MORGANTOWN — Even as COVID case numbers are edging back up, Gov. Jim Justice celebrated a mild victory Tuesday, noting there had been no COVID-related deaths reported since Friday.
“Remember this day,” he said. “We’ve come a long ways. We’re still not out of the woods, we know that. … Remember July 20.”
Active cases had been trending steadily downward since April 11, when there were 7,470, according to the Department of Health and Human Resources dashboard. They bottomed out at 882 July 9, but then began inching back upward, reaching 1,115 Sunday and dipping a bit Monday to 1,098.
COVID-19 Czar Clay Marsh talked about what’s going on across the country, particularly with the Delta variant. Monday saw the highest number of new cases in several months, at 55,000. The average number of daily cases last week was over 32,000, double that of two weeks ago. Hospitalizations and deaths are also rising again.
And the un-vaccinated or partially vaccinated are paying the price, he said: 97.5% of the hospitalizations, 99% of the deaths; 83% of the new cases are Delta. West Virginia’s Tuesday Delta count was still 22, but the new numbers from genetic testing that discriminates among the variants hadn’t come in yet.
Much of Tuesday’s discussion focused on schools.
The Dominion Post raised the issue of balancing public safety against personal liberty — as in the cases of seat belts and motorcycle helmets — and pointed out that a federal judge recently ruled that Indiana State University’s vaccine mandate is legal.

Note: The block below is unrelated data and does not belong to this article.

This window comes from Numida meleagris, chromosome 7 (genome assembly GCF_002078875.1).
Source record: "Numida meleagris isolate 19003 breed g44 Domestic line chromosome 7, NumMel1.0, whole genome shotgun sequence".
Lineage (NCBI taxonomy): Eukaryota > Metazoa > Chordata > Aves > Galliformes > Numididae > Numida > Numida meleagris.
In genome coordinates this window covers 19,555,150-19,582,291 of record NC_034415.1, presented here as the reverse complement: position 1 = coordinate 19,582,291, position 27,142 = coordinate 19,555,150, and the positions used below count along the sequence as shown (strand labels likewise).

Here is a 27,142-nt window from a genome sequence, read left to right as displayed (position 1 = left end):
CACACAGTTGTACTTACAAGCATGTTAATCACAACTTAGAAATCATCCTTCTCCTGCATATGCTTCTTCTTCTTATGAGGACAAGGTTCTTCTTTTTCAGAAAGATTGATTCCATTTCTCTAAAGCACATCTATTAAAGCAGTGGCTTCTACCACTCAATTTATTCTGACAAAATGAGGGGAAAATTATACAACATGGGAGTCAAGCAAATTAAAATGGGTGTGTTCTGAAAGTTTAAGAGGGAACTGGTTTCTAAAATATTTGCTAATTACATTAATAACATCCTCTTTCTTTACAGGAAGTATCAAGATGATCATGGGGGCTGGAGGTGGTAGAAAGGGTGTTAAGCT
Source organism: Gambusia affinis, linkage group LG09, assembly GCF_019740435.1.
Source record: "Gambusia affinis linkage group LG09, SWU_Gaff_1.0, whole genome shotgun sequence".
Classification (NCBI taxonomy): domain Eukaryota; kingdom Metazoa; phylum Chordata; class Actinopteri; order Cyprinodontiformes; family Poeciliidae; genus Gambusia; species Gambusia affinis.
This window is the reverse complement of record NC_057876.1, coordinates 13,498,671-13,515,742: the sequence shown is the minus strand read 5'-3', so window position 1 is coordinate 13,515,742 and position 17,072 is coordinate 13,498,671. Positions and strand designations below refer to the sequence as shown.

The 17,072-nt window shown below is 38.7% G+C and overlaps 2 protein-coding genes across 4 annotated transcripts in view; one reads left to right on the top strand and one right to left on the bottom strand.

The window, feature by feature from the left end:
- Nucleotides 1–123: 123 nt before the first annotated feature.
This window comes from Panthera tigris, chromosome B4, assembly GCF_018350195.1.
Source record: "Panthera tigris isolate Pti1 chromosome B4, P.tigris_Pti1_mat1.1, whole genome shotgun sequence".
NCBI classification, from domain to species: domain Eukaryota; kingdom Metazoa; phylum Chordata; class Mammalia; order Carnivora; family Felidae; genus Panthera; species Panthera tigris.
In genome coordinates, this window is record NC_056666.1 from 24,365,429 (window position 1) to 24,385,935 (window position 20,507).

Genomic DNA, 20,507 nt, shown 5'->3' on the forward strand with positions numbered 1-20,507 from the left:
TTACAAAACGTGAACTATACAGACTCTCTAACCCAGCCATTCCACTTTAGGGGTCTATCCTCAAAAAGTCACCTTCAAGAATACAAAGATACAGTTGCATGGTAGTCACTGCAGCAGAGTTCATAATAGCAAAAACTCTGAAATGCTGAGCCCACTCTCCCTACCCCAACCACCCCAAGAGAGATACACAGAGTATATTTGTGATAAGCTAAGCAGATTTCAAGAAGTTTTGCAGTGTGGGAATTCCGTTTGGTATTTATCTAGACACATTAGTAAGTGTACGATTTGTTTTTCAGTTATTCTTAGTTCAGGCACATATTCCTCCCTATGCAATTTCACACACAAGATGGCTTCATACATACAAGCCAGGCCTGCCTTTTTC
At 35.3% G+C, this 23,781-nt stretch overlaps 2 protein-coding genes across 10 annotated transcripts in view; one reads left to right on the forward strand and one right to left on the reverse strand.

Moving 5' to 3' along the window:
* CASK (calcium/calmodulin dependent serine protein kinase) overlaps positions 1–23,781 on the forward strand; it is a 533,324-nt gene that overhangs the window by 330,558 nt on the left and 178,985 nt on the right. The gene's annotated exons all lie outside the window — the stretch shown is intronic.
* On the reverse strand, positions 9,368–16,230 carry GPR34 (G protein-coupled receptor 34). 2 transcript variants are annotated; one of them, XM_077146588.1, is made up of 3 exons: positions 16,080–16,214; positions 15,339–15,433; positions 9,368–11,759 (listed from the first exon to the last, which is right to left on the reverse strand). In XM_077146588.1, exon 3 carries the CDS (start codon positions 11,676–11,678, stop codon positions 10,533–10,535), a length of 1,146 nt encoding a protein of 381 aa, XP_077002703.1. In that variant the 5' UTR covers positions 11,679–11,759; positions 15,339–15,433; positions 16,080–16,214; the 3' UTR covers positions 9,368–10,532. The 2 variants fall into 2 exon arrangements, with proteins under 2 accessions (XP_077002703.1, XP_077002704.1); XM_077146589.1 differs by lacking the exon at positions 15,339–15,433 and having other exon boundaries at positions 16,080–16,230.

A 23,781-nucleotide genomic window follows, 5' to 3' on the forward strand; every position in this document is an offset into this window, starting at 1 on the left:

Given the rising numbers and the Delta variant, we asked if the state should seriously consider a vaccine mandate for higher education institutions.
Justice acknowledged that safety vs. liberty is a “compelling argument. … For the most part, folks understand that.”
But, he said, “As of this moment in time right now, I don’t see any reason to move forward or change course from where we are. … It is an individual choice at this time.”
It’s easier for people to get vaccinated than to rely on federal mandates, he said. But if things turn nasty, it may be too late for the federal mandates that ensue.
“We just don’t want more folks to die,” he said.
On K-12 education, Marsh said that the American Academy of Pediatrics has gone beyond CDC guidance to recommend that every child older than 2 wear a mask in school. That prompted a series of questions about what will unfold in West Virginia.
Justice said the education and medical communities will weigh in on that, and more information will emerge as school opening approaches. “Things would have to change off the chart … to require masks for kids where we are today. … We’ll see as we get closer.”
One reporter asked Justice about the Mylan Pharmaceuticals plant in Morgantown, citing Tuesday’s story in The Dominion Post that Delegate Barbara Evans Fleischauer, D-Monongalia, has written a letter to the U.S. Cybersecurity and Infrastructure Security Agency asking them to designate the plant as critical infrastructure needed to maintain national security.
Justice said he received his copy of the letter and forwarded it to the Commerce Department (which also received a copy).
Concerning the federal government, he said, “We have reached out and reached out and reached out. … Anything we can do, we want to do. … We’ll continue to work it in every way, until we get a good resolution.”